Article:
Over the next several years I plan to work on three projects.
This book project uses a number of Shakespeare’s plays to think through various aspects of the question of territory. The draft plan looks something like this:
- Divided Territories: The Geo-politics of King Lear
- Corporeal Territories: The Political Bodies of Coriolanus
- Economic Territories: Farming the Realm in Richard II
- Contested Territories: Placing the Histories
- Colonial Territories: Pericles and The Tempest
- Vulnerable Territories: External Powers in Hamlet and Macbeth
- Measuring Territories: The Techniques of Rule
- Outside Territory: The Forest in As You Like It and Titus Andronicus
The argument is that while Shakespeare only uses the words ‘territory’ and ‘territories’ rarely, the concept is not marginal to his work. A number of his plays are structured around related issues of exile, banishment, land politics, spatial division, contestation, conquest and succession. Shakespeare was writing at the end of the sixteenth and beginning of the seventeenth century: a time when the modern conception of sovereign territory was emerging. He therefore helps us understand its variant aspects, tensions, ambiguities and limits. The plays are chosen because they help to exemplify different aspects of the question of territory – conceptually, historically, and politically. In using these plays I hope to illustrate the multi-faceted nature of territory as word, concept and practice, and to shed light on the way we understand territory and territorial disputes today.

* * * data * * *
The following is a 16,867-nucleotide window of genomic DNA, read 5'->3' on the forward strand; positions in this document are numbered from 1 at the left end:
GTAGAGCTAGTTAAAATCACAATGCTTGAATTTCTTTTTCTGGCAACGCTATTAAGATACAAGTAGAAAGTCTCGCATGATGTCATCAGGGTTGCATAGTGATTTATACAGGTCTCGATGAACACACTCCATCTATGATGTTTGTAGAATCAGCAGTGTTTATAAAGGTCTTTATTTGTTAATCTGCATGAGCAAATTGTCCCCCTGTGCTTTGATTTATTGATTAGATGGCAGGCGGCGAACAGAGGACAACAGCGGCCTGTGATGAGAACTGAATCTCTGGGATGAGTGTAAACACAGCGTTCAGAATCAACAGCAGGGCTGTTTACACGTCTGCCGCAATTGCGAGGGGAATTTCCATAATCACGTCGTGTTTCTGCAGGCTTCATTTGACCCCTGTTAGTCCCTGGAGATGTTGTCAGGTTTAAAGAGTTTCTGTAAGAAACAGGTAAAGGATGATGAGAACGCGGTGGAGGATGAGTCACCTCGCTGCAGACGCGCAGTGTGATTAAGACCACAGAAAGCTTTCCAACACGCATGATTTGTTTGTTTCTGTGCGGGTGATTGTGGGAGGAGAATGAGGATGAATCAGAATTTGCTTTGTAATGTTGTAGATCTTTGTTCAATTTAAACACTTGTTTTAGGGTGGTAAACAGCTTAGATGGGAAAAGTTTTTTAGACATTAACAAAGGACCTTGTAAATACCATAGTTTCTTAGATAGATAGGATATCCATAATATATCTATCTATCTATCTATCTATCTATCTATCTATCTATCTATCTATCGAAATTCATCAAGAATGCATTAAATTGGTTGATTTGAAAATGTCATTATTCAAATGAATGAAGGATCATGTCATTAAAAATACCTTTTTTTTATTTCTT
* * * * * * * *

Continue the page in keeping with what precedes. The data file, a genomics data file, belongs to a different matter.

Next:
An audio recording of a lecture under this title given at the University of Warwick on 3 October 2012 is available here. There is discussion of my wider work on territory, this project, and the bulk of the lecture is a discussion of Hamlet. Other audio recordings of presentations of parts of this project are available here.
Foucault’s Last Decade: A History of the ‘History of Sexuality’
Over the last decade I have done a lot of work for this project, which offers a detailed textual and contextual account of the last decade of the work of Michel Foucault, in order to outline an intellectual history of his final project on the history of sexuality. The unpublished paper I have on Foucault’s 1970-71 course will be part of the introductory chapter of the book. The remaining stages will in part depend on the publication of his lectures in French. The 1979-80 course Du gouvernement des vivants is due for publication in October 2012; the 1980-81 course Subjectivité et verité is planned for 2013. This project will be substantially complicated if the archive of Foucault’s papers becomes publicly available rather than remaining in private hands. Some audio recordings of discussions related to this project can be found here.
The Space of the World
This project tries to rethink the notion of the ‘geo’ in geopolitics, to make this connect to land, earth and the world as an alternative to the globe and globalisation. It builds on earlier work on theorisations of the world in Lefebvre, Axelos, Fink, Sloterdijk, Badiou and Meillassoux. The idea is to put these philosophies of the world into dialogue with empirical concerns. Taking questions or issues—violence, fossils, earth, wound, volume and play—it intends to raise a wide range of philosophical, political and historical issues about how we think of the world, the globe and beyond. It enables a thinking of such diverse themes as religion, relation, ecology, disasters and crises, the air and the subsoil, the pragmatic and the poetic. How do philosophical resources help to make sense of the global forces actively reshaping the world, its constituent states and territories?